Today I begin a new series entitled "Deconstructing Memes." Memes can be funny, but they seldom make good arguments (though some of them do make a valid point in reference to a strictly particular assertion).
To recognize that most issues in life are complex requires intellectual humility and the ability to self-critique our assumptions and conclusions. It is much easier to live in a world of simplistic truth by memes. When problems are caused by more than one thing, it messes with the nice, little simplistic reality we have constructed for ourselves that gives order to our world. We often fail to think rigorously about the world around us because we don't want "our" truth confused by the facts; and such thinking is also hard work many would prefer to avoid.
Here at Faith Seeking Understanding we insist on doing the hard work of nuanced and careful reasoning. Without them what passes for the truth is often no more than wishful thinking.
I hope to deconstruct a meme every week or two.
We are in the season of American Independence. July 4th is upon us and this year America will celebrate its 246th birthday with much fireworks and flag waving. On social media, we will also see the meme above and others like it. It reads, "Only two defining forces have ever offered to die for you. Jesus Christ and the American G.I. One died for your soul, the other died for your freedom." Some other versions of the memes reverse the two putting the American soldier first, but essentially they are saying the same things. The question before us is whether this meme is completely accurate. Let's deconstruct it, shall we?
Only two defining forces have ever offered to die for you. This first sentence consists of an absolutist fallacy. There are only two defining sources. Leaving aside the vague word "defining," there are plenty of other individuals and groups that by the nature of their profession, may indeed die for us-- law enforcement, fire fighters, and EMT's in violent situations. I don't want to belabor this point because it is not a major concern of mine in this meme, but the language here is rather over the top.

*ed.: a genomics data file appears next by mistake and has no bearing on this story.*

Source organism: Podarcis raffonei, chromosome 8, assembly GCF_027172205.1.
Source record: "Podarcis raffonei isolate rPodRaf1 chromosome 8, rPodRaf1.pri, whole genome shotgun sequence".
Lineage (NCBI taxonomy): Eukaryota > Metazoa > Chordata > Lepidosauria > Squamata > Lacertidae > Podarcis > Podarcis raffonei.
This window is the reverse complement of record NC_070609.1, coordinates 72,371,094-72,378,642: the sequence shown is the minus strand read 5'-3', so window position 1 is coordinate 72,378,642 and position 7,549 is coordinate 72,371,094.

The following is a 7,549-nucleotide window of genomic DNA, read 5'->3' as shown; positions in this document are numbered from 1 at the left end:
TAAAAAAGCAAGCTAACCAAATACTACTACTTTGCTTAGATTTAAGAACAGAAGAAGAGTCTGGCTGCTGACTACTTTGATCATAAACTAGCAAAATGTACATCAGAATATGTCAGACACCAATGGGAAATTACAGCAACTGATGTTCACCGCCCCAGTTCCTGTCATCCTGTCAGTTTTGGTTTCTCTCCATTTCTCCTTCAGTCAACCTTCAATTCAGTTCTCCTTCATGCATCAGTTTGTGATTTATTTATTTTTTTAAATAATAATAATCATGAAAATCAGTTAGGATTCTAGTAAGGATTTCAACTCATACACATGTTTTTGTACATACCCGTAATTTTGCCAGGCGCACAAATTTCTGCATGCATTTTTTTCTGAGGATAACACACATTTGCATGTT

Jesus Christ and the American G.I. One died for your soul, the other died for your freedom. Let's take the latter one first.
The American G.I... died for your freedom. Yes, it is true that members of the military must be ready to sacrifice their lives for the freedoms Americans enjoy. Here I am thinking of freedom not as being able to do what we want, which often leads to a trivialization of the notion of freedom; but rather freedom as having the ability because of the lack of restraint from outside forces to work toward the common good and human flourishing. It cannot be doubted that service men and women have died and given up their freedom to live in exchange for the larger freedom. There is no problem here.
Jesus Christ died for your soul. This is the most troublesome part of the meme. Yes, Jesus' death offers the possibility of eternal life, but the New Testament is very clear the salvation that comes in Jesus Christ is in toto, that is Jesus' death is not only about going to heaven, it's about the renewal of earth and all of creation. To cast Jesus' death as only about going to heaven misconstrues the gospel. Jesus' death and resurrection is the beginning of bringing heaven to earth here and now, and that salvation is concerned with everything in the world that is broken in order to reverse it. In fact, the New Testament speaks of Christ's saving work more often as what God is doing in the here and now, then what God will offer in eternity. The Bible is this world oriented. The eternity of salvation is the icing on the cake; it is not the cake, the substance itself. God cares about the poor, the marginalized, injustice, the misuse of power, greed and every other sin that diminishes God's good creation. In Jesus' death and resurrection, God is doing something about this brokenness in the here and now.
Jesus offered to die for all of us, but just not our "souls." He intends to redeem us including our bodies. That is why Jesus rose bodily from the dead. The universe is not some second-rate project only to be replaced by a first-rate heaven. In Jesus, God is bringing heaven to earth.